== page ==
Timelines, Critical Incidents and Systems: A Nice Way to Understand Programs

I have been involved in evaluating distracted driving programs for transportation workers. While working on the evaluations I developed an interesting way to understand how programs are acting and what they are doing. The method is based on a few principles, one set focusing on the nature of timelines and schedules, and the other on data collection.

Timelines and schedules
Timelines and schedules matter. These documents are constructed to meet a few objectives. They have to:

  • Provide a reasonable plan whose tasks can be executed.
  • Represent a reasonable correspondence between budget and work.
  • Satisfy customers desires for when the work will be completed, and for how much.

In a sense there is a conflict between the first two objectives and the third, resulting in overly optimistic assessments of budgets and timelines. That’s the direction of the bias in our estimates. Continue reading “Timelines, Critical Incidents and Systems: A Nice Way to Understand Programs”

Power Law Versus Symmetrical Distributions — Implications for Policy Recommendations

I could use some help muddling through a question that has been rattling around in the inner recesses of my brain. I have no data to support this, but I’d bet that when people look at the results of an evaluation they think in terms of normal, or at least symmetrical distributions. Even if the evaluation were  qualitative, the thinking is along the lines of: “The program seems to have done X, and Y and Z. If I do it again it will do something close to X and Y and Z. If I get lucky it will do a lot better. If I get unlucky it will do a lot worse, but X and Y and  Z seems like a good bet”. Continue reading “Power Law Versus Symmetrical Distributions — Implications for Policy Recommendations”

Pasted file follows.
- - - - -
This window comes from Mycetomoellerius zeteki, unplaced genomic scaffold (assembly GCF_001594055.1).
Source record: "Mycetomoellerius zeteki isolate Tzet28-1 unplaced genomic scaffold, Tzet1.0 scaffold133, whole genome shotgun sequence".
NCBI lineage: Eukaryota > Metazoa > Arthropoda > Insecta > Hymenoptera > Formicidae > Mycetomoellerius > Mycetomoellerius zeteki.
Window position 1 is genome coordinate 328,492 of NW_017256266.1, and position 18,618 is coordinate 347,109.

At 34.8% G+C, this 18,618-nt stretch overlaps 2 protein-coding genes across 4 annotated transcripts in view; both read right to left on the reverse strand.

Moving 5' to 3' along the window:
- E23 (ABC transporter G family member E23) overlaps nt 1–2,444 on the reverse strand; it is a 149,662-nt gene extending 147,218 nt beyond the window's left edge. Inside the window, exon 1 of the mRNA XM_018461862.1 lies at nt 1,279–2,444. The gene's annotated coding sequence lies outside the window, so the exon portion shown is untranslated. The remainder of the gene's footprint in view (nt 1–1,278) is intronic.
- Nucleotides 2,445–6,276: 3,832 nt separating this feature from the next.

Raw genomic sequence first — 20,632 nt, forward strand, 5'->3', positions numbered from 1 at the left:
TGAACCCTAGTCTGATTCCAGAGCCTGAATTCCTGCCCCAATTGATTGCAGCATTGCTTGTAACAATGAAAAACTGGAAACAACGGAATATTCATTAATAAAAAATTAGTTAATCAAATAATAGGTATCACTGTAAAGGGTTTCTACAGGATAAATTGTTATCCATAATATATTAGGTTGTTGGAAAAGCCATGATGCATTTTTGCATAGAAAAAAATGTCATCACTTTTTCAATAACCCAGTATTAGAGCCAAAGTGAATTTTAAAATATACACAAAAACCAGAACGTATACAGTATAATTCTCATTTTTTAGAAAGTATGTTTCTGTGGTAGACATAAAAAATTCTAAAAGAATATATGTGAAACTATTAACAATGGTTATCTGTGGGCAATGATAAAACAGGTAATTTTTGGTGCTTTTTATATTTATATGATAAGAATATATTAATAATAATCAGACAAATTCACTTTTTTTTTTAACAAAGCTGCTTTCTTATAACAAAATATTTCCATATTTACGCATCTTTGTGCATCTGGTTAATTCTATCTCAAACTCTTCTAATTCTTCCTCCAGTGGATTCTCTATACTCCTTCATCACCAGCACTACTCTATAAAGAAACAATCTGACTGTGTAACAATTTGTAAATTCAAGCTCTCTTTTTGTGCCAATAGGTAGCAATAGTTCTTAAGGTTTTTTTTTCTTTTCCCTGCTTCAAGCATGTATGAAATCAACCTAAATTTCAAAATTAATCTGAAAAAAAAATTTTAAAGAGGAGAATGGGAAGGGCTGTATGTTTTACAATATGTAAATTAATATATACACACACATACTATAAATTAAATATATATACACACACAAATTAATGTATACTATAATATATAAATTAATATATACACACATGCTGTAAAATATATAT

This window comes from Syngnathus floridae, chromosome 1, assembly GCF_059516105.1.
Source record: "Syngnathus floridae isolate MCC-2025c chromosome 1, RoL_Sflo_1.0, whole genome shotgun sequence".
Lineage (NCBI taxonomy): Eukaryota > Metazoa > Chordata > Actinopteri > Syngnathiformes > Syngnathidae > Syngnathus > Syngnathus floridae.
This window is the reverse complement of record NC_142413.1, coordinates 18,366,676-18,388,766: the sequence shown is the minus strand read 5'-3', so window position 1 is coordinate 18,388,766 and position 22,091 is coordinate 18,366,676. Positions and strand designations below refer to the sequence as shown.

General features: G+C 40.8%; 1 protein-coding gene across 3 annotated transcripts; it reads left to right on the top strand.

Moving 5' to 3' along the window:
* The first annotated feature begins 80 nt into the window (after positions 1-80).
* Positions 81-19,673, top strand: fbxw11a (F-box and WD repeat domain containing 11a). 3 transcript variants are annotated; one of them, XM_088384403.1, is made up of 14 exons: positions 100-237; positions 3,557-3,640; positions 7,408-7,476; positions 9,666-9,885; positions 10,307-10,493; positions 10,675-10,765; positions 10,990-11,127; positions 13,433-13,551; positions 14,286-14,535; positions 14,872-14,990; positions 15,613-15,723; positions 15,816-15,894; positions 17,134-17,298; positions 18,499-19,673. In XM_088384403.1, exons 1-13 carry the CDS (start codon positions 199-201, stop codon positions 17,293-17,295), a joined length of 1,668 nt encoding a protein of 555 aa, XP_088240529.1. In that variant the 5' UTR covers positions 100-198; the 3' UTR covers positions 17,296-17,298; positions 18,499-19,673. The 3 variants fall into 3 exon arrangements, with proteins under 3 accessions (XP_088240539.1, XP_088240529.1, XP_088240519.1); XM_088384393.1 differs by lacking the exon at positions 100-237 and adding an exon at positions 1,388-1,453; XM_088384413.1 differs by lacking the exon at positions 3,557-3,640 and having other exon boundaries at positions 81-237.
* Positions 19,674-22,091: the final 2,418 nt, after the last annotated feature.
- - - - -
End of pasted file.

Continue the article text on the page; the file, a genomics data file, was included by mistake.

AEA 2012 Workshop on logic models – Pre-conference email trail with participants.

Prior to presenting my workshop this year I conducted an email conversation with participates. The technology was crude. I sent out email and asked people to hit “reply all”. Below are the (mostly unedited) comments. My responses to the participates are in CAPS. The workshop slides can be downloaded from my digital scrapbook, aka http://www.jamorell.com/. Continue reading “AEA 2012 Workshop on logic models – Pre-conference email trail with participants.”

Preparation for AEA workshop: Logic Models – Beyond the Traditional View: Metrics, Methods, Expected and Unexpected Change

This post is to allow participants in the AEA workshop to state their preferences about workshop content, to let others offer an opinion about content for a workshop like this, and for participants to get to know each other.

Please post some information about your professional background.

Slides from a previous version of this workshop can be found at: Workshop slides. Please post your opinion about which sections are most important to you:  1- models, metrics and methodology, 2- graphic design in support of information density, 3- methods of working with stakeholders. Also, are there any particular topics you want covered?

Evaluating the relationship between development and democracy. Comments sought on draft of a presentation

I’m doing a presentation at the U.S. Department of State’s Fourth Annual Conference on Program Evaluation: “Diplomacy, Development, and Defense – Working Together to Achieve Foreign Policy Goals” June 7-8, 2011

I’m looking for comment and critique. Draft of presentation slides Continue reading “Evaluating the relationship between development and democracy. Comments sought on draft of a presentation”

AEA Session 2011 Development of a session on how ideology affects evaluation design

I’m sending this email to people who either expressed interest in participating the session or in helping to design it. Welcome fellow partners in crime and trouble makers! The purpose of this message is to get some discussion going to help set up the session. Here is what I have in mind. We can change it and shape it as the discussion evolves.

Theme of Panel
The basic them is how political ideology affects metrics and methodology. To give a simple example of both.

Continue reading “AEA Session 2011 Development of a session on how ideology affects evaluation design”